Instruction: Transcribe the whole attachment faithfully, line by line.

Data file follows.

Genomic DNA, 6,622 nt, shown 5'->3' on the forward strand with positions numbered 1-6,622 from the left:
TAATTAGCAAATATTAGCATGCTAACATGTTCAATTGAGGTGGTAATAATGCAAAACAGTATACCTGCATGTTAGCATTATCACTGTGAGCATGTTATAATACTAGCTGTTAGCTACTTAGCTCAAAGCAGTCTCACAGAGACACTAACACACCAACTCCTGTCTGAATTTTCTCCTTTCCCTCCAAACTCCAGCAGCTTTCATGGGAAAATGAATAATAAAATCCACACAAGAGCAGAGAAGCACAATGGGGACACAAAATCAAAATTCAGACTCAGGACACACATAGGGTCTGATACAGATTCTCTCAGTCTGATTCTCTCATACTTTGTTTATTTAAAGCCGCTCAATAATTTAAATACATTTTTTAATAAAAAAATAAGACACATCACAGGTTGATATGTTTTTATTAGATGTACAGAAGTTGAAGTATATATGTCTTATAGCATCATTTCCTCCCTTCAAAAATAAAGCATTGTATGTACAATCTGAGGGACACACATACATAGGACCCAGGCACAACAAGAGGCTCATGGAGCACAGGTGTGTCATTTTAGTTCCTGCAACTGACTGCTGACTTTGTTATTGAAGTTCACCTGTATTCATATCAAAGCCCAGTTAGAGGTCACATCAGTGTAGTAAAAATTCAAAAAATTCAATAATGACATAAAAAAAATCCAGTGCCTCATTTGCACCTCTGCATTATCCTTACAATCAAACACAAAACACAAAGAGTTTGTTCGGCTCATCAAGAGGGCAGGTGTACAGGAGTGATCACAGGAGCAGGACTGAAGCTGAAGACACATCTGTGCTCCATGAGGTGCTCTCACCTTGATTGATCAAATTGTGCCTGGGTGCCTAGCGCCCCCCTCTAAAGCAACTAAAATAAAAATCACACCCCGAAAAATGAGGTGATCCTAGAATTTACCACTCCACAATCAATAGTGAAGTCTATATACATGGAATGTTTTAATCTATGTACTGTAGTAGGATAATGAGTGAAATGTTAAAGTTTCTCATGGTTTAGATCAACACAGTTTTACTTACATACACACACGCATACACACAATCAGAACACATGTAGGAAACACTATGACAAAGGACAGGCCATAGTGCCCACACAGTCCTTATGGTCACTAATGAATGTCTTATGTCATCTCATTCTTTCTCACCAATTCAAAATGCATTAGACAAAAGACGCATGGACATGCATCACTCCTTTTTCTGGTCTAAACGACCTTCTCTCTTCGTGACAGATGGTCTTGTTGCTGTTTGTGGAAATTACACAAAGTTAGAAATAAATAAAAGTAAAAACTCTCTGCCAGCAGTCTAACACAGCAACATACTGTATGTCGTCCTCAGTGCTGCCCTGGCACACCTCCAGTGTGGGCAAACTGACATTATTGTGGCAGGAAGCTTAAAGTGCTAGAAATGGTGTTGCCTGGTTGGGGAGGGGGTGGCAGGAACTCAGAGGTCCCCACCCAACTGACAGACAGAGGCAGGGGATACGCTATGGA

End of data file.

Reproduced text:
Genomic DNA, 6,622 nt, shown 5'->3' on the forward strand with positions numbered 1-6,622 from the left:
TAATTAGCAAATATTAGCATGCTAACATGTTCAATTGAGGTGGTAATAATGCAAAACAGTATACCTGCATGTTAGCATTATCACTGTGAGCATGTTATAATACTAGCTGTTAGCTACTTAGCTCAAAGCAGTCTCACAGAGACACTAACACACCAACTCCTGTCTGAATTTTCTCCTTTCCCTCCAAACTCCAGCAGCTTTCATGGGAAAATGAATAATAAAATCCACACAAGAGCAGAGAAGCACAATGGGGACACAAAATCAAAATTCAGACTCAGGACACACATAGGGTCTGATACAGATTCTCTCAGTCTGATTCTCTCATACTTTGTTTATTTAAAGCCGCTCAATAATTTAAATACATTTTTTAATAAAAAAATAAGACACATCACAGGTTGATATGTTTTTATTAGATGTACAGAAGTTGAAGTATATATGTCTTATAGCATCATTTCCTCCCTTCAAAAATAAAGCATTGTATGTACAATCTGAGGGACACACATACATAGGACCCAGGCACAACAAGAGGCTCATGGAGCACAGGTGTGTCATTTTAGTTCCTGCAACTGACTGCTGACTTTGTTATTGAAGTTCACCTGTATTCATATCAAAGCCCAGTTAGAGGTCACATCAGTGTAGTAAAAATTCAAAAAATTCAATAATGACATAAAAAAAATCCAGTGCCTCATTTGCACCTCTGCATTATCCTTACAATCAAACACAAAACACAAAGAGTTTGTTCGGCTCATCAAGAGGGCAGGTGTACAGGAGTGATCACAGGAGCAGGACTGAAGCTGAAGACACATCTGTGCTCCATGAGGTGCTCTCACCTTGATTGATCAAATTGTGCCTGGGTGCCTAGCGCCCCCCTCTAAAGCAACTAAAATAAAAATCACACCCCGAAAAATGAGGTGATCCTAGAATTTACCACTCCACAATCAATAGTGAAGTCTATATACATGGAATGTTTTAATCTATGTACTGTAGTAGGATAATGAGTGAAATGTTAAAGTTTCTCATGGTTTAGATCAACACAGTTTTACTTACATACACACACGCATACACACAATCAGAACACATGTAGGAAACACTATGACAAAGGACAGGCCATAGTGCCCACACAGTCCTTATGGTCACTAATGAATGTCTTATGTCATCTCATTCTTTCTCACCAATTCAAAATGCATTAGACAAAAGACGCATGGACATGCATCACTCCTTTTTCTGGTCTAAACGACCTTCTCTCTTCGTGACAGATGGTCTTGTTGCTGTTTGTGGAAATTACACAAAGTTAGAAATAAATAAAAGTAAAAACTCTCTGCCAGCAGTCTAACACAGCAACATACTGTATGTCGTCCTCAGTGCTGCCCTGGCACACCTCCAGTGTGGGCAAACTGACATTATTGTGGCAGGAAGCTTAAAGTGCTAGAAATGGTGTTGCCTGGTTGGGGAGGGGGTGGCAGGAACTCAGAGGTCCCCACCCAACTGACAGACAGAGGCAGGGGATACGCTATGGA